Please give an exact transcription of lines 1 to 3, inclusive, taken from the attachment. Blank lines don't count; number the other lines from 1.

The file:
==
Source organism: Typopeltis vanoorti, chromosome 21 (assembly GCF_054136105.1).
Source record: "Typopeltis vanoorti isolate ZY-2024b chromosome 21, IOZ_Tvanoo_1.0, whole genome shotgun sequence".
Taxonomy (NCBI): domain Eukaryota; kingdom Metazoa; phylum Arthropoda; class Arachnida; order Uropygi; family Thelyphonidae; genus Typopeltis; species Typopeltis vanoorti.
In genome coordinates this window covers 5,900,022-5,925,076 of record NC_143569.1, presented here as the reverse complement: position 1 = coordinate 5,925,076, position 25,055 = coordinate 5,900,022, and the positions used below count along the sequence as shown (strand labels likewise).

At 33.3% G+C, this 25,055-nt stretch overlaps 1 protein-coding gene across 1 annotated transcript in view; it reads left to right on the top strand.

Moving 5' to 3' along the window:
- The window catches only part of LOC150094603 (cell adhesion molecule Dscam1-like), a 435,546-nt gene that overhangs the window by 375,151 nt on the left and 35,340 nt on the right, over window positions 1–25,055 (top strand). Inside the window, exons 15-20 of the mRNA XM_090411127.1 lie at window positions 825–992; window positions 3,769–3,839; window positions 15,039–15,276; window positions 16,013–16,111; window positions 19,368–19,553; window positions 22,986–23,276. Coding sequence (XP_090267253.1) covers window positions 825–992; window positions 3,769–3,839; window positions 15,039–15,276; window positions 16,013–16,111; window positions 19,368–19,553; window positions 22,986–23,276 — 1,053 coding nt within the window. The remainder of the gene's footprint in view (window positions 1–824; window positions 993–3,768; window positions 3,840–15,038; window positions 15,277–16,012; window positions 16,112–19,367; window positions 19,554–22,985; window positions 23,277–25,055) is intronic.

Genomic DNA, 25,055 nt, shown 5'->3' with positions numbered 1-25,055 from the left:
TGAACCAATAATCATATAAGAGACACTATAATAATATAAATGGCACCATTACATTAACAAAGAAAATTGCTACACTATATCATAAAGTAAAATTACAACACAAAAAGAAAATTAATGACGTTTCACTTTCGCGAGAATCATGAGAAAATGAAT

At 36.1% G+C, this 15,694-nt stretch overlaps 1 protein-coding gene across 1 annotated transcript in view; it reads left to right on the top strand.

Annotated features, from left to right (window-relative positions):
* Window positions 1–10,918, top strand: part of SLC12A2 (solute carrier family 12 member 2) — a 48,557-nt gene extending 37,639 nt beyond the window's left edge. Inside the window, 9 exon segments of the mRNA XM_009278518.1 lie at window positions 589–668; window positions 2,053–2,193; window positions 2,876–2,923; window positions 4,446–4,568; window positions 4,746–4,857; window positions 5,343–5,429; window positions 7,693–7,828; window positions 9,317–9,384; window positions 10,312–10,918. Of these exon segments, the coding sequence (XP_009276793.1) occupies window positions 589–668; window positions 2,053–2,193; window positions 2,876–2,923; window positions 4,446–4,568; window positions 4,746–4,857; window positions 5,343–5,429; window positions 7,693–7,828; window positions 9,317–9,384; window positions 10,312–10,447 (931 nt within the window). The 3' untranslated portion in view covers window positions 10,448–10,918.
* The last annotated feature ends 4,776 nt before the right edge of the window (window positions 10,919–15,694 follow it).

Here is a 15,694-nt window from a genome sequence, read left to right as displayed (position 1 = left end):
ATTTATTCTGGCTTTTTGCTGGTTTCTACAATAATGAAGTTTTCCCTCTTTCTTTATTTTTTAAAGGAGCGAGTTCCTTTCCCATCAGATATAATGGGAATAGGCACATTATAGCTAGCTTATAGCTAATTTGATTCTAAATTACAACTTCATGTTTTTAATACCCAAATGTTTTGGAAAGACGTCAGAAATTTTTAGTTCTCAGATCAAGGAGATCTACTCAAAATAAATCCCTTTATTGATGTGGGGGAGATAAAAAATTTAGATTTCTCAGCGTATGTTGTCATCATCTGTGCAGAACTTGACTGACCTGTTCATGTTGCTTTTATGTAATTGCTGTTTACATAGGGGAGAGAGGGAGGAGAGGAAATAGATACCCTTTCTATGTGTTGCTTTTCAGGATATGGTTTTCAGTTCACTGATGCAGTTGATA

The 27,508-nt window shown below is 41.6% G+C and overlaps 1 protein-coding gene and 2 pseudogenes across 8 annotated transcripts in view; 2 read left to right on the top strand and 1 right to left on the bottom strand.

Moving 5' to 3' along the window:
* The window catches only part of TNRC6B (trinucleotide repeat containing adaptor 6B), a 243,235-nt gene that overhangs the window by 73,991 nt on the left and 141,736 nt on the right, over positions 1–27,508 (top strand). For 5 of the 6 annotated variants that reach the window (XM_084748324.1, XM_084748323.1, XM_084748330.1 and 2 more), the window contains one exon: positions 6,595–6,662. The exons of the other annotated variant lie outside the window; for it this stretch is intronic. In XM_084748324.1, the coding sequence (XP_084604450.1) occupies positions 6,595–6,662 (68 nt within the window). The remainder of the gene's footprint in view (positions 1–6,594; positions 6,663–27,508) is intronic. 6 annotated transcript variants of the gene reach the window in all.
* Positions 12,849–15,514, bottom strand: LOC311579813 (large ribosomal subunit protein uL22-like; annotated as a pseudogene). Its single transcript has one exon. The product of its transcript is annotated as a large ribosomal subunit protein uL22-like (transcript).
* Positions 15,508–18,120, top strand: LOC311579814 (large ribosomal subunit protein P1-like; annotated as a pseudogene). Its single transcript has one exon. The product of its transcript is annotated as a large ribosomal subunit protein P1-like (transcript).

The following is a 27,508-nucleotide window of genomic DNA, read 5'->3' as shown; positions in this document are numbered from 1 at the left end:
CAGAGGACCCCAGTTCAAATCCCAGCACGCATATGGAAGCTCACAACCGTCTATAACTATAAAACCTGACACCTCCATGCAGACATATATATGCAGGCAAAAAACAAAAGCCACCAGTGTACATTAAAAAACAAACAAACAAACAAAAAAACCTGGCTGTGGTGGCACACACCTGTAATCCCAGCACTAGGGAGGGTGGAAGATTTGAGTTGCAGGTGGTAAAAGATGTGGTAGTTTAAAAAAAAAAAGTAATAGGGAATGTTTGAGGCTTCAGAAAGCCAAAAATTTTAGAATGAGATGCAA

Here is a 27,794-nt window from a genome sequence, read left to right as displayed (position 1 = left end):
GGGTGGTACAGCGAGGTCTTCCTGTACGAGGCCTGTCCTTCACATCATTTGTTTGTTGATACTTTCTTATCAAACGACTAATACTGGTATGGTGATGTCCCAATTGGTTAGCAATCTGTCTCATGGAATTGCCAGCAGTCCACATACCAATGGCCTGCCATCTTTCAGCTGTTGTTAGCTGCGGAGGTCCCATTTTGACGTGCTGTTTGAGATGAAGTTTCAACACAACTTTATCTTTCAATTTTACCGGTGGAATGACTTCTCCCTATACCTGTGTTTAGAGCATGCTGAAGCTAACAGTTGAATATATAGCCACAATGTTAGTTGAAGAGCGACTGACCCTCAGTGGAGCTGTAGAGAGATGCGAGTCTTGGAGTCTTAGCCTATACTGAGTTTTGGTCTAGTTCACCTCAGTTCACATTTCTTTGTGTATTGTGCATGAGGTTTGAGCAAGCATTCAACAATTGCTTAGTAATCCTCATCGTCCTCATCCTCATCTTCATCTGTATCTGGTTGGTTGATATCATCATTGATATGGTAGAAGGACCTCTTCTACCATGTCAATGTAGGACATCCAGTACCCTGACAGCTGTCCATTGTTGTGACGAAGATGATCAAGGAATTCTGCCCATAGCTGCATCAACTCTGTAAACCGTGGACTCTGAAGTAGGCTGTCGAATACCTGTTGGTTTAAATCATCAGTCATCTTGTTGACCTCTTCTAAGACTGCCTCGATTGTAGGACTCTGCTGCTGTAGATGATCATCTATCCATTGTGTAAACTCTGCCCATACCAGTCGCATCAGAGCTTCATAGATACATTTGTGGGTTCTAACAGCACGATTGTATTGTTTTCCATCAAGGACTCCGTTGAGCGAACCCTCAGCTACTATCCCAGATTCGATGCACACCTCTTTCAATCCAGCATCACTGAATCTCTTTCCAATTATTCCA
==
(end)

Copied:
Source organism: Typopeltis vanoorti, chromosome 21 (assembly GCF_054136105.1).
Source record: "Typopeltis vanoorti isolate ZY-2024b chromosome 21, IOZ_Tvanoo_1.0, whole genome shotgun sequence".
Taxonomy (NCBI): domain Eukaryota; kingdom Metazoa; phylum Arthropoda; class Arachnida; order Uropygi; family Thelyphonidae; genus Typopeltis; species Typopeltis vanoorti.